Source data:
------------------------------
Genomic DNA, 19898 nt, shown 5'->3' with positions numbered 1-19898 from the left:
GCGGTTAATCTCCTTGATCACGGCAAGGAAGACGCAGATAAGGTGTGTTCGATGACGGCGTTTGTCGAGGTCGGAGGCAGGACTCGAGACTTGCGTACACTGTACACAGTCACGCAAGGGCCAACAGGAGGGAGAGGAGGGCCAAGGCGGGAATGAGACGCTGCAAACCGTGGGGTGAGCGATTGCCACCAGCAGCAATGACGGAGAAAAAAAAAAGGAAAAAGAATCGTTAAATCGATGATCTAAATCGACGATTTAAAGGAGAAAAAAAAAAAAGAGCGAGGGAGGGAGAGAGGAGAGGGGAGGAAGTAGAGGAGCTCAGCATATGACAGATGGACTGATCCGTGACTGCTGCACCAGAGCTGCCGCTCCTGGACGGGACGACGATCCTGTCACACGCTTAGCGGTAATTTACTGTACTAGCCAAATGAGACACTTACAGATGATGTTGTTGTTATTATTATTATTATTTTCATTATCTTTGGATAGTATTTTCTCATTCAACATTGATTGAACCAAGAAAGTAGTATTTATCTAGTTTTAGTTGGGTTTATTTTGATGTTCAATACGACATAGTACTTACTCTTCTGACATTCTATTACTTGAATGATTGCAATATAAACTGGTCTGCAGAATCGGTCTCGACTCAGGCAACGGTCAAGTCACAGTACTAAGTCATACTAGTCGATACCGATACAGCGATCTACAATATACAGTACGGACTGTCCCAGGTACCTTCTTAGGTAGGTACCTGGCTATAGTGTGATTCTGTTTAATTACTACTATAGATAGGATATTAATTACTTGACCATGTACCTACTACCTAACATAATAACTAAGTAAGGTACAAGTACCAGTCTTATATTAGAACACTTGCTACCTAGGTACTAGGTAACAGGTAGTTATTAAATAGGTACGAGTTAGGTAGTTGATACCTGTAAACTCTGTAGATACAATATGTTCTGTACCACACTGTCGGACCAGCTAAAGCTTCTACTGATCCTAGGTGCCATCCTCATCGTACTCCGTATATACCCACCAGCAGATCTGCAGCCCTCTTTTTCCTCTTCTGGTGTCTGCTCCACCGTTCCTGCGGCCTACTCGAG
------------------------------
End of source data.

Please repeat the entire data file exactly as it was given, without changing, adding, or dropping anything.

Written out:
Genomic DNA, 19898 nt, shown 5'->3' with positions numbered 1-19898 from the left:
GCGGTTAATCTCCTTGATCACGGCAAGGAAGACGCAGATAAGGTGTGTTCGATGACGGCGTTTGTCGAGGTCGGAGGCAGGACTCGAGACTTGCGTACACTGTACACAGTCACGCAAGGGCCAACAGGAGGGAGAGGAGGGCCAAGGCGGGAATGAGACGCTGCAAACCGTGGGGTGAGCGATTGCCACCAGCAGCAATGACGGAGAAAAAAAAAAGGAAAAAGAATCGTTAAATCGATGATCTAAATCGACGATTTAAAGGAGAAAAAAAAAAAAGAGCGAGGGAGGGAGAGAGGAGAGGGGAGGAAGTAGAGGAGCTCAGCATATGACAGATGGACTGATCCGTGACTGCTGCACCAGAGCTGCCGCTCCTGGACGGGACGACGATCCTGTCACACGCTTAGCGGTAATTTACTGTACTAGCCAAATGAGACACTTACAGATGATGTTGTTGTTATTATTATTATTATTTTCATTATCTTTGGATAGTATTTTCTCATTCAACATTGATTGAACCAAGAAAGTAGTATTTATCTAGTTTTAGTTGGGTTTATTTTGATGTTCAATACGACATAGTACTTACTCTTCTGACATTCTATTACTTGAATGATTGCAATATAAACTGGTCTGCAGAATCGGTCTCGACTCAGGCAACGGTCAAGTCACAGTACTAAGTCATACTAGTCGATACCGATACAGCGATCTACAATATACAGTACGGACTGTCCCAGGTACCTTCTTAGGTAGGTACCTGGCTATAGTGTGATTCTGTTTAATTACTACTATAGATAGGATATTAATTACTTGACCATGTACCTACTACCTAACATAATAACTAAGTAAGGTACAAGTACCAGTCTTATATTAGAACACTTGCTACCTAGGTACTAGGTAACAGGTAGTTATTAAATAGGTACGAGTTAGGTAGTTGATACCTGTAAACTCTGTAGATACAATATGTTCTGTACCACACTGTCGGACCAGCTAAAGCTTCTACTGATCCTAGGTGCCATCCTCATCGTACTCCGTATATACCCACCAGCAGATCTGCAGCCCTCTTTTTCCTCTTCTGGTGTCTGCTCCACCGTTCCTGCGGCCTACTCGAG